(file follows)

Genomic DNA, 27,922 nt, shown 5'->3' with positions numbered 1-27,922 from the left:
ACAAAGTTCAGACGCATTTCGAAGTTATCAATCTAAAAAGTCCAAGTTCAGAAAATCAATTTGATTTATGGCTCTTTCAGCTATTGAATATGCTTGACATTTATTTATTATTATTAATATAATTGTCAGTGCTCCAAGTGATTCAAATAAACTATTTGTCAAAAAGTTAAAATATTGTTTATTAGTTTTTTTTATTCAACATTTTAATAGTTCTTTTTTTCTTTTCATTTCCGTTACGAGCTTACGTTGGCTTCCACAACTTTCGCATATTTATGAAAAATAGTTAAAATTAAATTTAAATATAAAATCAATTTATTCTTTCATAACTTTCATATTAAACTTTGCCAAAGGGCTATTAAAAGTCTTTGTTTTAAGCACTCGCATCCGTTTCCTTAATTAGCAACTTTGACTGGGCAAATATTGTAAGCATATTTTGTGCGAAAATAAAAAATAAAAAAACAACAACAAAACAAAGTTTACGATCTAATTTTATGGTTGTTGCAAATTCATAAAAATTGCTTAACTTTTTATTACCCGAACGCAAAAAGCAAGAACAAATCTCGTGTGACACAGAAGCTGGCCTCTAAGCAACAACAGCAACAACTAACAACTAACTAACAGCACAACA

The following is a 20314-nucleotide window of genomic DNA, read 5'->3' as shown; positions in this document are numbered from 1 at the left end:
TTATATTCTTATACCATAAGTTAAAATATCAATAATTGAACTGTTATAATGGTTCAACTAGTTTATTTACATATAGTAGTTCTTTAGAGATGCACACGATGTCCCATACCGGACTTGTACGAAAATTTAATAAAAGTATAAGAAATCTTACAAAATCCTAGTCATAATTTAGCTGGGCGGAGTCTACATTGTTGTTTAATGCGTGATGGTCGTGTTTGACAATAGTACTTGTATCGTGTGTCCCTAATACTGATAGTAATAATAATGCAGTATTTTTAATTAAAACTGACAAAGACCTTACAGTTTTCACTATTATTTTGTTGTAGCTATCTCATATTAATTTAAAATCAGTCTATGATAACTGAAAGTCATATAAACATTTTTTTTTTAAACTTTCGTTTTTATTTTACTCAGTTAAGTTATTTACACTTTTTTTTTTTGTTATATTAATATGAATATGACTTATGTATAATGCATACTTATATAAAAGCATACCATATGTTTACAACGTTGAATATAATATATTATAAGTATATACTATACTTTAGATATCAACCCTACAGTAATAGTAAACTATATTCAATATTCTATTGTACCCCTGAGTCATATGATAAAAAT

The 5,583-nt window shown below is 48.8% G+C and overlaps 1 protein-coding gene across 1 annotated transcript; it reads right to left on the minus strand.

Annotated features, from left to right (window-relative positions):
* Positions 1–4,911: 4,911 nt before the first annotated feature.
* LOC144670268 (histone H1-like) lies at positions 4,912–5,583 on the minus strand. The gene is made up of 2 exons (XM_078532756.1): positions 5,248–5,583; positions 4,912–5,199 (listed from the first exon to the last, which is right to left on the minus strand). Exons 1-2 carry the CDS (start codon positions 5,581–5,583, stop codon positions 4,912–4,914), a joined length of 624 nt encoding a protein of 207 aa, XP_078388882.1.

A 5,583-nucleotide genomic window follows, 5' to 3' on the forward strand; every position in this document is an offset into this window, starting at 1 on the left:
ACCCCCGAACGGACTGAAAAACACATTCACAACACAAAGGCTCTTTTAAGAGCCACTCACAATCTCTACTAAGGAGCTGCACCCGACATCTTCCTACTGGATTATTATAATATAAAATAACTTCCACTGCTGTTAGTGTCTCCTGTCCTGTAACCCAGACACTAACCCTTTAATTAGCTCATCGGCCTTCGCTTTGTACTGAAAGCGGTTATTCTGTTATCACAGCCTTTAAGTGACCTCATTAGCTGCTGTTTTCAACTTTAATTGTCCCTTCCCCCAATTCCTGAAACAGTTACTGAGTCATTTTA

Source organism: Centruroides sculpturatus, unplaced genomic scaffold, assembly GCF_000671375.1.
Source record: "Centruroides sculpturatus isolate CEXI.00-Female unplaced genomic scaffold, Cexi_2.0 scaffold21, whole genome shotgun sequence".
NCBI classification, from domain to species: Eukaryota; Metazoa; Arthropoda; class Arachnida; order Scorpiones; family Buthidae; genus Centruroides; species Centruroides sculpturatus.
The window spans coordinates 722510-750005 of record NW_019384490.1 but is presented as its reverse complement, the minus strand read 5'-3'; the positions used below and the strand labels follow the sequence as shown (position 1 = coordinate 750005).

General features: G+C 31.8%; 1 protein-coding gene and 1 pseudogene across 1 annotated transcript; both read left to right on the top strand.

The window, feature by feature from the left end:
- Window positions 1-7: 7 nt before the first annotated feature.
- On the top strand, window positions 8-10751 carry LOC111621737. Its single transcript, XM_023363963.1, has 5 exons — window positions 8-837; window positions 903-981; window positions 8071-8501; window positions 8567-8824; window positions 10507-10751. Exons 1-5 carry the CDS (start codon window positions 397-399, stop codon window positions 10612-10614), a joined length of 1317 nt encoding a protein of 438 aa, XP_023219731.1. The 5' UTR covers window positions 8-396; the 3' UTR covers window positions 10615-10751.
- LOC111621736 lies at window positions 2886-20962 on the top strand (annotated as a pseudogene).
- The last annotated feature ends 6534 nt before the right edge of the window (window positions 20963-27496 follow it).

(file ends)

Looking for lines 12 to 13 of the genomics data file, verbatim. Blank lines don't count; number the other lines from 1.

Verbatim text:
Source record: "Centruroides sculpturatus isolate CEXI.00-Female unplaced genomic scaffold, Cexi_2.0 scaffold21, whole genome shotgun sequence".
NCBI classification, from domain to species: Eukaryota; Metazoa; Arthropoda; class Arachnida; order Scorpiones; family Buthidae; genus Centruroides; species Centruroides sculpturatus.